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Home arrow Articles by Topic arrow Environmental Planning arrow Shifting sands
Shifting sands PDF Print
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Articles - Environmental Planning
Written by Raewyn Peart, Sunday Star Times   
Sunday, 16 August 2009

Photo: Michael Bradley
Castles in the Sand author Raewyn Peart in Auckland.

OPINION: Some of my earliest childhood memories are of time spent at our family bach. A few years before I was born, my father bought a rough, sloping coastal section on the south-eastern fringe of Auckland. It had few services, but glorious views of the Hauraki Gulf. During weekends and holidays he gradually built the simple fibrolite-clad structure which was to become a cherished part of our family history.

Accommodation in the bach was spartan. The kids were crammed into creaky bunks in one small bedroom while my parents tried to sleep on a saggy mattress next door. Rusty coloured water trickled from the small corrugated iron tank which drained the roof. The sanitary arrangements consisted of a smelly "long drop" dug out back, a place that filled me with dread after dark.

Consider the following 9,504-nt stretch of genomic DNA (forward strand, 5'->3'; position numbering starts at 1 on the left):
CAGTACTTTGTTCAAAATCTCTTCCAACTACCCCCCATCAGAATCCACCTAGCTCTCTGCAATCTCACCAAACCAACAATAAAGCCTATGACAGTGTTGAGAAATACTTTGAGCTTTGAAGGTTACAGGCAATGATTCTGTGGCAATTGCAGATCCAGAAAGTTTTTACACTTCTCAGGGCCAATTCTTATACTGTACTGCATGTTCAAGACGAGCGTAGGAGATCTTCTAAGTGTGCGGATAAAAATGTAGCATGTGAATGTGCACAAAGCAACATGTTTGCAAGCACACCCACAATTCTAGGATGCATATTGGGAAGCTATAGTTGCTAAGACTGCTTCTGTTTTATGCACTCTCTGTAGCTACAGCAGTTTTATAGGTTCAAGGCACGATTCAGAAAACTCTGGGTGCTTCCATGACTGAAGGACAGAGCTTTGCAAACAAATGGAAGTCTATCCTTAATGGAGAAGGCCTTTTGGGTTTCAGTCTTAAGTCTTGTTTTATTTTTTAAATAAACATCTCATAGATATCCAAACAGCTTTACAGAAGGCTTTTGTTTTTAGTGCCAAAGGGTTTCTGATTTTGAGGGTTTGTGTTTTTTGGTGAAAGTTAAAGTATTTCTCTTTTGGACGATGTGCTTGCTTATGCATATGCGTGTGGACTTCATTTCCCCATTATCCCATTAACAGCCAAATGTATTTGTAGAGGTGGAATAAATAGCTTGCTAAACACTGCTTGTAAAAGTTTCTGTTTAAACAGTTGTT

There were many magical moments at the bach. I can remember getting up at dawn and rowing out over the tranquil sea to catch fresh snapper for breakfast. I can remember feasting on the rich-red summer plums which dripped from trees sprouting through the cracked clay soil. And I can remember hours spent lazily on the beach, exposing salty skin to the warm summer sun, blissfully unaware of the dangers of skin cancer.

Such changes ... were also in prospect to enable the development of the very fragile Ngunguru Spit.

Then the arrival of boys prompted a change to our summer holiday plans. My three older sisters had reached their teenage years and were attracting what my father considered to be "undesirable types". Rather than spend the summer worrying that his daughters were being led astray, he decided to take up boating. A family holiday at sea had one key advantage in his view: if my sisters attracted undesirable attention, the anchor could simply be raised and the family relocated to a more isolated spot.

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Last Updated ( Sunday, 16 August 2009 )
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